Ben de Lisi made his name designing dresses for celebrities but he has since turned his back on high end for the high street. He explains why.
Fashion designer Ben de Lisi takes to UK high street
From his first hit design for Kate Winslet to the catwalks of the world's best shows one fashionista decided after 30 years at the top he wanted to ditch the glamour. So he turned from haute couture to the high street to work with the UK retailer Debenhams, writes Gillian Duncan
Every awards season, like clockwork, lists are published featuring the best Oscar dresses of all time.
One consistently makes an appearance - a scarlet full-length gown worn by the actress Kate Winsletin 2002. The dress was the making of the American-born, British-based designer Ben de Lisi's career but he has since turned his back on high end for the high street.
Here, Mr de Lisi, who was in Dubai last month to launch his spring/summer collection for the UK retailer Debenhams, talks about why he now designs for the mass market.
qYou made several dresses for Kate Winslet before she asked you to design a dress for the Academy Awards in 2001, when she was nominated for her role as Iris Murdoch in the film Iris. What instructions did she give you?
aThe only thing she said to me was, 'I want a red dress'. I said, 'Okay you leave it to me.' I sketched her a couple of dresses and she said she liked it and she came back for her first fit and the dress was as everyone has seen it on the form. She walked in and jumped up and down and said, 'I love the dress.' She put it on and it was perfect. We finished it and she took it away and then you only hope she's going to wear it for the Oscars. I was getting conflicting information from people in LA saying actually she's wearing Vivienne Westwood or she's got Dolce & Gabbana, so I didn't really know until the TV went on and I was watching it. It was extraordinary because you know, somewhat, the power of the press but that particular moment for me was indescribable. I wasn't prepared for the enormity of the success of that dress. It is the 13th most famous Oscar dress of all time. Every time the Oscars are happening they always do something about it.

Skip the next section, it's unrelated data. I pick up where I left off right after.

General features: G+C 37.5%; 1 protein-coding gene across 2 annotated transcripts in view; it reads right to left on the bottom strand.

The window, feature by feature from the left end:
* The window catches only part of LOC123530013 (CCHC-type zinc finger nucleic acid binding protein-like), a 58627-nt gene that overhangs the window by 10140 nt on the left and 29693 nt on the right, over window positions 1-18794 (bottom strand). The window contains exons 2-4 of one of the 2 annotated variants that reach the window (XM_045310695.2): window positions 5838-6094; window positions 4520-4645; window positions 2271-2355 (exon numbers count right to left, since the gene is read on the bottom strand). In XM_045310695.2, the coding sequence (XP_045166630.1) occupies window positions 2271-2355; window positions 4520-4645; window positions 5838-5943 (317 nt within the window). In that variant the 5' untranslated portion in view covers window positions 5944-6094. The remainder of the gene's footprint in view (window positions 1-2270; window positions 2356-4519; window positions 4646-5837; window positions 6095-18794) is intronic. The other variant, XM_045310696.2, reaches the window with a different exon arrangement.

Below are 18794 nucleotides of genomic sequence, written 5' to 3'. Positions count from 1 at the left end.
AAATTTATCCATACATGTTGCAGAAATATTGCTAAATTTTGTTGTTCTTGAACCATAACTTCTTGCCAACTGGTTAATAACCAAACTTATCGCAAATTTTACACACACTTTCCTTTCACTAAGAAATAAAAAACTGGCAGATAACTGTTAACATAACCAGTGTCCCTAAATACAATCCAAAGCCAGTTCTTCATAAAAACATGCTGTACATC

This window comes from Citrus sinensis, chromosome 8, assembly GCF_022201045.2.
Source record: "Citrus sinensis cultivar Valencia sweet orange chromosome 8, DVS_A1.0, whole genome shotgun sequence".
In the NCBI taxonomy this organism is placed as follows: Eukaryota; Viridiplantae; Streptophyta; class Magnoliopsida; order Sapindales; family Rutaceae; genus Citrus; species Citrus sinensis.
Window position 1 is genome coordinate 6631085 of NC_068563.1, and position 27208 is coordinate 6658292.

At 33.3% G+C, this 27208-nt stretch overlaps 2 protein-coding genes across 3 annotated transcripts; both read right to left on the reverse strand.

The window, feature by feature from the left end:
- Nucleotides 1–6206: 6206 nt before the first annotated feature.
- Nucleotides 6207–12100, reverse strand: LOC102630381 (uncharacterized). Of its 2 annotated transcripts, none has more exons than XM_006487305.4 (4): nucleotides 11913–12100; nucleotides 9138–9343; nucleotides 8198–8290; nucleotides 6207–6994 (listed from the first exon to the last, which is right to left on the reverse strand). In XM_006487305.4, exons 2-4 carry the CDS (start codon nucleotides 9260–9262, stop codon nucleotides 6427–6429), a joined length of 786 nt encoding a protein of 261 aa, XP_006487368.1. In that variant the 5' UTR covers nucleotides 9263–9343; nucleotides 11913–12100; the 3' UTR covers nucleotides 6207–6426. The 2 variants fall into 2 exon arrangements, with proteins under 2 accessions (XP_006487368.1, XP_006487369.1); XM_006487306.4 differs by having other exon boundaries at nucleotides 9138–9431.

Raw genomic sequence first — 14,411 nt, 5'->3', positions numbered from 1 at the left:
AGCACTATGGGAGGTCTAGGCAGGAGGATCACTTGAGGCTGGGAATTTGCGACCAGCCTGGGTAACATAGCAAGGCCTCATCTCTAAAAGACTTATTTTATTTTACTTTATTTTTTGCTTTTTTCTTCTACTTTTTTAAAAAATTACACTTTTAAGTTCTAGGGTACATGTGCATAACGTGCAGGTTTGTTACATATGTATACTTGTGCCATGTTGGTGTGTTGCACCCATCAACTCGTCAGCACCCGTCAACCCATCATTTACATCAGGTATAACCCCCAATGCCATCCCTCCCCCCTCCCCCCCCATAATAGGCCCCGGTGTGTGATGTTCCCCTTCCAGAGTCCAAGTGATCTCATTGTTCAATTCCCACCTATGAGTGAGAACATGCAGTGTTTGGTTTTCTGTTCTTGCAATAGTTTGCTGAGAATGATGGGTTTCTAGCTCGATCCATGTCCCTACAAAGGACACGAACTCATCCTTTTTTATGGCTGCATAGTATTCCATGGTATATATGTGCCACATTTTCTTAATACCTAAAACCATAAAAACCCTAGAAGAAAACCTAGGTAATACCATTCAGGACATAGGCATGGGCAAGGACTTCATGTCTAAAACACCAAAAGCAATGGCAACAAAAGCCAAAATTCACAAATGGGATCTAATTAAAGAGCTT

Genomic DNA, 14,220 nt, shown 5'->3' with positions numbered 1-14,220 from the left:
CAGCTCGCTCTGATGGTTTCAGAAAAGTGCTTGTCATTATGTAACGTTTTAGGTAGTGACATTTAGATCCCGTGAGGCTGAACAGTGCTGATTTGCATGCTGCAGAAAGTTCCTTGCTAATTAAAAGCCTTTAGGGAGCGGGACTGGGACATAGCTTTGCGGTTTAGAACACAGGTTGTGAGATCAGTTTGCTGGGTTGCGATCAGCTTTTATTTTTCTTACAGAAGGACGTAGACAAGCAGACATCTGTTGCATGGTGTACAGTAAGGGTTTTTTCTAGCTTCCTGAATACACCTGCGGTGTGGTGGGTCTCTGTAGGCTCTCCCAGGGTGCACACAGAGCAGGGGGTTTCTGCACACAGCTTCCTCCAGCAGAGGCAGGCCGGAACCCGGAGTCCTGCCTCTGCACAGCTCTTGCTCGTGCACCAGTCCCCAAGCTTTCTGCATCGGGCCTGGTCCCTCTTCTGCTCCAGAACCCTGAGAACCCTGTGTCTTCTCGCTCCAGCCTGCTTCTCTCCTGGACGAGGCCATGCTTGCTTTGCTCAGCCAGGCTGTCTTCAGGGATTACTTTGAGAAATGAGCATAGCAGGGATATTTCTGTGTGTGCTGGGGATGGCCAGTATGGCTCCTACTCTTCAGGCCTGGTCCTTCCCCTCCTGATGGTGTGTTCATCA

Was that what established your name in couture?
I was always doing my ready-to-wear collection and couture was part of it but Kate made the industry at large stand up at notice.
But you no longer have your ready-to-wear collection. Why?
I decided that I had had enough of the catwalk and I wanted to change my business and my life. You work 30 years and you sacrifice and nurture and support a child, which is my brand, but sometimes you wake up and think, 'It's my time now.' I decided to focus on my licences, which is to bring my brand of clothing and name to a much wider market and at that point Debenhams and I were already intrinsically linked. I was already designing evening wear. I already had lifted my home furnishings brand off the ground, which was a big success. At that point I decided I wanted to up my game, so I closed my shop. I stopped showing on the catwalk. People in the industry thought Ben de Lisi was finished but it wasn't. It was just a sort of a reinvention of it. I saved what was good about the brand, which was the brand and me. And I do couture when I am asked to do couture.
What made you decide to design for the high street?